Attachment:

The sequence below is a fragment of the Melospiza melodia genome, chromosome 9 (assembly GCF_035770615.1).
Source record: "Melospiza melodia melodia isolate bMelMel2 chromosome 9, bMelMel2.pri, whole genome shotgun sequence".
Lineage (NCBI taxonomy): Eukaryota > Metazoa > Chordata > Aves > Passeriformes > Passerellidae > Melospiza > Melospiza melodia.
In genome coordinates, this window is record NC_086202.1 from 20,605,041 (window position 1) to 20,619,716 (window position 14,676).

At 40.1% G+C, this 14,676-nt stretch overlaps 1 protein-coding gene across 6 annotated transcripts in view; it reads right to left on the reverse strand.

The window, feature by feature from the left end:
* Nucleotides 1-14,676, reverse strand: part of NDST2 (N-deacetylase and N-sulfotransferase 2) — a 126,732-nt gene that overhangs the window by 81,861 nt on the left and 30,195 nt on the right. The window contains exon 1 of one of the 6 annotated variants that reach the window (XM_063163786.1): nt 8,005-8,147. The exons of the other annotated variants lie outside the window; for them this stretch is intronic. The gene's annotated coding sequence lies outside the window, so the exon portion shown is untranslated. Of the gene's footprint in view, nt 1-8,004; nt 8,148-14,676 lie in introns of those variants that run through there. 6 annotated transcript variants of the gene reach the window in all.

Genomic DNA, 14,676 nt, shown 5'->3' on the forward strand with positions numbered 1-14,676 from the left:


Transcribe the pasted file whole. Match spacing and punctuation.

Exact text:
The sequence below is a fragment of the Melospiza melodia genome, chromosome 9 (assembly GCF_035770615.1).
Source record: "Melospiza melodia melodia isolate bMelMel2 chromosome 9, bMelMel2.pri, whole genome shotgun sequence".
Lineage (NCBI taxonomy): Eukaryota > Metazoa > Chordata > Aves > Passeriformes > Passerellidae > Melospiza > Melospiza melodia.
In genome coordinates, this window is record NC_086202.1 from 20,605,041 (window position 1) to 20,619,716 (window position 14,676).

At 40.1% G+C, this 14,676-nt stretch overlaps 1 protein-coding gene across 6 annotated transcripts in view; it reads right to left on the reverse strand.

The window, feature by feature from the left end:
* Nucleotides 1-14,676, reverse strand: part of NDST2 (N-deacetylase and N-sulfotransferase 2) — a 126,732-nt gene that overhangs the window by 81,861 nt on the left and 30,195 nt on the right. The window contains exon 1 of one of the 6 annotated variants that reach the window (XM_063163786.1): nt 8,005-8,147. The exons of the other annotated variants lie outside the window; for them this stretch is intronic. The gene's annotated coding sequence lies outside the window, so the exon portion shown is untranslated. Of the gene's footprint in view, nt 1-8,004; nt 8,148-14,676 lie in introns of those variants that run through there. 6 annotated transcript variants of the gene reach the window in all.

Genomic DNA, 14,676 nt, shown 5'->3' on the forward strand with positions numbered 1-14,676 from the left: